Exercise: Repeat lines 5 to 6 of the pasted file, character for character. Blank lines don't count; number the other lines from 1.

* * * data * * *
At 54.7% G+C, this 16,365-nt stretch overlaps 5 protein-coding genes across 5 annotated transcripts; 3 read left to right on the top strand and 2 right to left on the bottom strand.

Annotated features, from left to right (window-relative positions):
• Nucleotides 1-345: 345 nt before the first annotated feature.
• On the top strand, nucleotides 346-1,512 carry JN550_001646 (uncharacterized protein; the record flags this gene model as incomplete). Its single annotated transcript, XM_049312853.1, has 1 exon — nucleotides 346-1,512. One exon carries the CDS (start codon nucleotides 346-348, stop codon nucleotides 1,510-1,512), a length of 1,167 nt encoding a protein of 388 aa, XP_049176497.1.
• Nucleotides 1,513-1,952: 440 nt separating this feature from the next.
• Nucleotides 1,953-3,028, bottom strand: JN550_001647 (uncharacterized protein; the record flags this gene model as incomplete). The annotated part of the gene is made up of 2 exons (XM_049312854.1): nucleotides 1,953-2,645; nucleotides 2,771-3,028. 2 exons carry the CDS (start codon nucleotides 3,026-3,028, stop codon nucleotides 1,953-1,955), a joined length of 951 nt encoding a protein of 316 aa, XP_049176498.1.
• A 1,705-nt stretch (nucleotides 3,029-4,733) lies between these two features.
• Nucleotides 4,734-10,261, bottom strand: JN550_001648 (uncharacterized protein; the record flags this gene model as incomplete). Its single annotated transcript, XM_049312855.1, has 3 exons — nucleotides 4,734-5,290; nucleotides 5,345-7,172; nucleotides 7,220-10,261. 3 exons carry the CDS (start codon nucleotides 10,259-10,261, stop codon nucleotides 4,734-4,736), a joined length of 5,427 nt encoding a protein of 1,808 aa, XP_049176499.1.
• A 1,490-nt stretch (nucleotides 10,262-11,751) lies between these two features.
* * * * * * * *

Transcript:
• Nucleotides 1,513-1,952: 440 nt separating this feature from the next.
• Nucleotides 1,953-3,028, bottom strand: JN550_001647 (uncharacterized protein; the record flags this gene model as incomplete). The annotated part of the gene is made up of 2 exons (XM_049312854.1): nucleotides 1,953-2,645; nucleotides 2,771-3,028. 2 exons carry the CDS (start codon nucleotides 3,026-3,028, stop codon nucleotides 1,953-1,955), a joined length of 951 nt encoding a protein of 316 aa, XP_049176498.1.